Q. Whenever hurricanes pass, there's also the threat of tornadoes. Why?
When you have these systems and they come on shore, they tend to be pretty volatile. There's a great deal of instability in the atmosphere with them. When these storms come through, they can produce tornadoes. Usually, they're relatively weak, of the F0 to F1 variety [on the Fujita tornado damage scale]. Very, very weak tornadoes.
They usually don't last very long; they're not like your tornadoes in the central Plains. And a couple of things to remember about them too is even though they're small, they can still be really dangerous because they tend to be rain-wrapped; there's a lot of rain around them. They're very hard for people to see.
They also strike very quickly and dissipate. So they can hit quickly, hit hard and then they're gone. They normally form in the upper right or northeast quadrant [of the storm].
Q. Hurricane Gustav was very well-organized when it passed over Cuba and seems less organized right now. Is that better news for New Orleans?
I would definitely say so. We ought to be sending gift baskets to Fidel Castro, and the reason why is because if it were not for Cuba and many of the islands in the Caribbean, the U.S. would be suffering, we would be losing a heck of a lot more lives. [Cuba] has been a buffer for us; it really has.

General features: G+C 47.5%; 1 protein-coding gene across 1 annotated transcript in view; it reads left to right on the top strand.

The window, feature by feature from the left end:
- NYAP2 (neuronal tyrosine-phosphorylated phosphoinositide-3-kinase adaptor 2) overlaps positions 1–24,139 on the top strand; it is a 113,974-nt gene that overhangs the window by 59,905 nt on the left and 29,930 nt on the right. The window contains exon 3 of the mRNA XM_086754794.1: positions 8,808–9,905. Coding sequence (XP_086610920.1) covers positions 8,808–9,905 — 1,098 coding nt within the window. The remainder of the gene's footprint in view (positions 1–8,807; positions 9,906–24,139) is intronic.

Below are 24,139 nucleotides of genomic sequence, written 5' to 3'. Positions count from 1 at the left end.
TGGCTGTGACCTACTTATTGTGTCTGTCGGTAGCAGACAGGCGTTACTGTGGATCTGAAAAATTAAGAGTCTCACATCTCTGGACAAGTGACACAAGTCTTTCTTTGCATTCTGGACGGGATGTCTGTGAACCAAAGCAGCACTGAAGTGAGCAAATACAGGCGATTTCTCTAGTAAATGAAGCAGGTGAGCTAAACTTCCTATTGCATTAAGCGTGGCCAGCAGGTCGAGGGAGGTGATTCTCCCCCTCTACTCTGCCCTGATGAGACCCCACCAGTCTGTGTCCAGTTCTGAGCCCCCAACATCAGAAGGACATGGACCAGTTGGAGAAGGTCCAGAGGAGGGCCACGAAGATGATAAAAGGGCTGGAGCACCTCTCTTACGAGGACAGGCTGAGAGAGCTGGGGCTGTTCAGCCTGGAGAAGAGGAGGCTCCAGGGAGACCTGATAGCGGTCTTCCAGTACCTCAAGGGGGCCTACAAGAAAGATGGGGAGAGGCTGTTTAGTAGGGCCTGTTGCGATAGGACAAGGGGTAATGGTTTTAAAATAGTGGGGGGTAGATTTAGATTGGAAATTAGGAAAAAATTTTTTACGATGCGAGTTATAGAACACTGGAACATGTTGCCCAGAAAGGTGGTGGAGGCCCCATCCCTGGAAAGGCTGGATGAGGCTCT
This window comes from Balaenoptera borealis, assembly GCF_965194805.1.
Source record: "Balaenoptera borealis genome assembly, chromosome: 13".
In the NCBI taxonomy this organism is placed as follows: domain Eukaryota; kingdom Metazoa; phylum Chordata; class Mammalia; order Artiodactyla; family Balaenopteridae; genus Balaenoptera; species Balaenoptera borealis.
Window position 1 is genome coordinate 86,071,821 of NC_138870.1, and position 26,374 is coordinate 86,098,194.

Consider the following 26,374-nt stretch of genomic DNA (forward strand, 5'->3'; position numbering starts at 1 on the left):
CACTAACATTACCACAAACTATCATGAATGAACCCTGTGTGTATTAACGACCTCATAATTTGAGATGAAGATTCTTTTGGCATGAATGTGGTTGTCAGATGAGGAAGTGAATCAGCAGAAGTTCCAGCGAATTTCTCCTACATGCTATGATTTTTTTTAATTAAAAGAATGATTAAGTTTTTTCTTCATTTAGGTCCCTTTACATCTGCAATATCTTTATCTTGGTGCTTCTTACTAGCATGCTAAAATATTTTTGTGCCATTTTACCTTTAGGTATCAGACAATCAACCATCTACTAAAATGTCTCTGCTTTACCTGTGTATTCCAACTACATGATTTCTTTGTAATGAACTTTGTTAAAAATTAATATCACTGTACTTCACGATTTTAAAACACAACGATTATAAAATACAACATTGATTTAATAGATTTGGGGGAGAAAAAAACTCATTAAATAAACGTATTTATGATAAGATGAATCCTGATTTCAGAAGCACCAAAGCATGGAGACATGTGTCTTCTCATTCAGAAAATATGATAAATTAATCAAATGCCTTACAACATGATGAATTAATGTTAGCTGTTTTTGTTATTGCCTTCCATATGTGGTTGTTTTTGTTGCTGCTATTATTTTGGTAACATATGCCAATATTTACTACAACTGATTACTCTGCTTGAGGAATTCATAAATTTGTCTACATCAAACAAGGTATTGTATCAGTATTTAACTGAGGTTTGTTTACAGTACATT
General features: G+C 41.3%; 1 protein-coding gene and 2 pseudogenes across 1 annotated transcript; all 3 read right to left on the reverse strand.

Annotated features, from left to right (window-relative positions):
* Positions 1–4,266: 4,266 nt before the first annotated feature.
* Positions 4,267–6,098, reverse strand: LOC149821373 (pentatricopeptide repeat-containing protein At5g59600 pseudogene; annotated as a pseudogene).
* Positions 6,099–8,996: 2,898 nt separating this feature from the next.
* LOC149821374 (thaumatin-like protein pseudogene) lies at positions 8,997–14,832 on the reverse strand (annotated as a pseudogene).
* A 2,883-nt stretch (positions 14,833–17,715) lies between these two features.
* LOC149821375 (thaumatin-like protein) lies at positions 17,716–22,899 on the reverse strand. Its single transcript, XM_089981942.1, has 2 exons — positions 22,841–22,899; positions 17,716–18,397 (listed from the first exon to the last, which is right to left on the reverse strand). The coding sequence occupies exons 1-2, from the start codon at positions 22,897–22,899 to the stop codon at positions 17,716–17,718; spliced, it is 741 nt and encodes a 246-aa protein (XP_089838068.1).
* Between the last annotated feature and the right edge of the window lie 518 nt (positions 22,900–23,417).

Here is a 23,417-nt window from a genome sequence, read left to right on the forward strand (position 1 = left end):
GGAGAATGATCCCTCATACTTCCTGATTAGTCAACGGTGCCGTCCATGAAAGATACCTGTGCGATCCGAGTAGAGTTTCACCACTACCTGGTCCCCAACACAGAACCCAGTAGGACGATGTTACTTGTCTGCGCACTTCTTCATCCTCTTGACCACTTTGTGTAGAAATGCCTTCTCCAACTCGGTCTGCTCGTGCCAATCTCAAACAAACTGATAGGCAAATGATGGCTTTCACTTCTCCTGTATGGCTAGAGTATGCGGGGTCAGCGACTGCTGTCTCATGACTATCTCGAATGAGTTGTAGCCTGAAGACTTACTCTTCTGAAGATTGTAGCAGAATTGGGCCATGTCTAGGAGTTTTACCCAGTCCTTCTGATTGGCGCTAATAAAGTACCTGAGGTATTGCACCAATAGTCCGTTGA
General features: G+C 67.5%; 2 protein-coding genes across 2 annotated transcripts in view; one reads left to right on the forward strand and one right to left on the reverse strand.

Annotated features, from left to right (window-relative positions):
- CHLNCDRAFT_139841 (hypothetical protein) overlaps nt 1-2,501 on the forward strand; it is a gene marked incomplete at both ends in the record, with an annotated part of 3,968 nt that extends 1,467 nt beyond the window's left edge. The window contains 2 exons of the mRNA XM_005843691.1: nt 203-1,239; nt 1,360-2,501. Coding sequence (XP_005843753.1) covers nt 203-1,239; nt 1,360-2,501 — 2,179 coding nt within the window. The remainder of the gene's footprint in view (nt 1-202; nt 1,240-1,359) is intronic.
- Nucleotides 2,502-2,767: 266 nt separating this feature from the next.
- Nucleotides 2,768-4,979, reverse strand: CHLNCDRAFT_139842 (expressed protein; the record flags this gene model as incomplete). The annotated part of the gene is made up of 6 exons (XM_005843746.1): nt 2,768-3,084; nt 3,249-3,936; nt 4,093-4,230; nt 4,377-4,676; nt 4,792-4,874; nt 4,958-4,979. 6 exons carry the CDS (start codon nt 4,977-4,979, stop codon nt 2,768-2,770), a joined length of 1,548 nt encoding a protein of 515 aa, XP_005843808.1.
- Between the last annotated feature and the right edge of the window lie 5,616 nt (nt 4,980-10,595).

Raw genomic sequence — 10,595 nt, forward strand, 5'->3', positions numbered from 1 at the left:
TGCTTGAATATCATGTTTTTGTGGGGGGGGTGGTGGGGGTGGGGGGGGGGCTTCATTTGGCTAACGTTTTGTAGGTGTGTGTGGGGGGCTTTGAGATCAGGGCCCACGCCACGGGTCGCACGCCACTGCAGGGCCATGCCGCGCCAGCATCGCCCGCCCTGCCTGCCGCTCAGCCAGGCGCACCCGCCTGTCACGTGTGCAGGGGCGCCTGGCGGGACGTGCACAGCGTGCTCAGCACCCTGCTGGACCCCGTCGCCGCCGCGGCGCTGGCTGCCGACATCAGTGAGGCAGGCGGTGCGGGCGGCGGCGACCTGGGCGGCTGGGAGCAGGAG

Q. Gustav is hitting New Orleans just three years after Hurricane Katrina. Has something changed in the weather patterns to spawn more of these storms in the Gulf?
It's not global warming; it's not climate change; it just happens.
You have to remember the Earth is 4.6 billion years old, and we've only been keeping track of weather [events] with reliable weather equipment, I'd say, for the past 40 to 50 years. So as long as there has been a Gulf Coast, as long as you've had a Gulf of Mexico, you could argue that hurricanes have been hitting the Gulf Coast for millions of years; there just hasn't been anyone to report them.